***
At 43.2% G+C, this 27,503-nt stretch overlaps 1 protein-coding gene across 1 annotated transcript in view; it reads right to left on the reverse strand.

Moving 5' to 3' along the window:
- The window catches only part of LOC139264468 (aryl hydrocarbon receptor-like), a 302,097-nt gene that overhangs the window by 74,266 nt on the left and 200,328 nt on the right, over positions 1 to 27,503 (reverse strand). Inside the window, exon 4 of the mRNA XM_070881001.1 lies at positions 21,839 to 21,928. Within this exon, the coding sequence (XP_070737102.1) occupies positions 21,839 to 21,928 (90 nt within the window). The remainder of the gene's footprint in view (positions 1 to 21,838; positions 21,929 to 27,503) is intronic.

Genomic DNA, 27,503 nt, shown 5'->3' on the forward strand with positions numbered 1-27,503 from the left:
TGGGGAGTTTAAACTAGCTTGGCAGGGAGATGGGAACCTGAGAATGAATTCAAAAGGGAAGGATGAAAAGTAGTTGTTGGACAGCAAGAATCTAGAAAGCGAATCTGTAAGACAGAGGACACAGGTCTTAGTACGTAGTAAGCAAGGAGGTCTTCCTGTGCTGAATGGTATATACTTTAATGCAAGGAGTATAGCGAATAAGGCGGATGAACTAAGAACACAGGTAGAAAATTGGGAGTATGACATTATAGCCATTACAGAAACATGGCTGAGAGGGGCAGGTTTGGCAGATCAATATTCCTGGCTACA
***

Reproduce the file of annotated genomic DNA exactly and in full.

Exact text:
At 43.2% G+C, this 27,503-nt stretch overlaps 1 protein-coding gene across 1 annotated transcript in view; it reads right to left on the reverse strand.

Moving 5' to 3' along the window:
- The window catches only part of LOC139264468 (aryl hydrocarbon receptor-like), a 302,097-nt gene that overhangs the window by 74,266 nt on the left and 200,328 nt on the right, over positions 1 to 27,503 (reverse strand). Inside the window, exon 4 of the mRNA XM_070881001.1 lies at positions 21,839 to 21,928. Within this exon, the coding sequence (XP_070737102.1) occupies positions 21,839 to 21,928 (90 nt within the window). The remainder of the gene's footprint in view (positions 1 to 21,838; positions 21,929 to 27,503) is intronic.

Genomic DNA, 27,503 nt, shown 5'->3' on the forward strand with positions numbered 1-27,503 from the left:
TGGGGAGTTTAAACTAGCTTGGCAGGGAGATGGGAACCTGAGAATGAATTCAAAAGGGAAGGATGAAAAGTAGTTGTTGGACAGCAAGAATCTAGAAAGCGAATCTGTAAGACAGAGGACACAGGTCTTAGTACGTAGTAAGCAAGGAGGTCTTCCTGTGCTGAATGGTATATACTTTAATGCAAGGAGTATAGCGAATAAGGCGGATGAACTAAGAACACAGGTAGAAAATTGGGAGTATGACATTATAGCCATTACAGAAACATGGCTGAGAGGGGCAGGTTTGGCAGATCAATATTCCTGGCTACA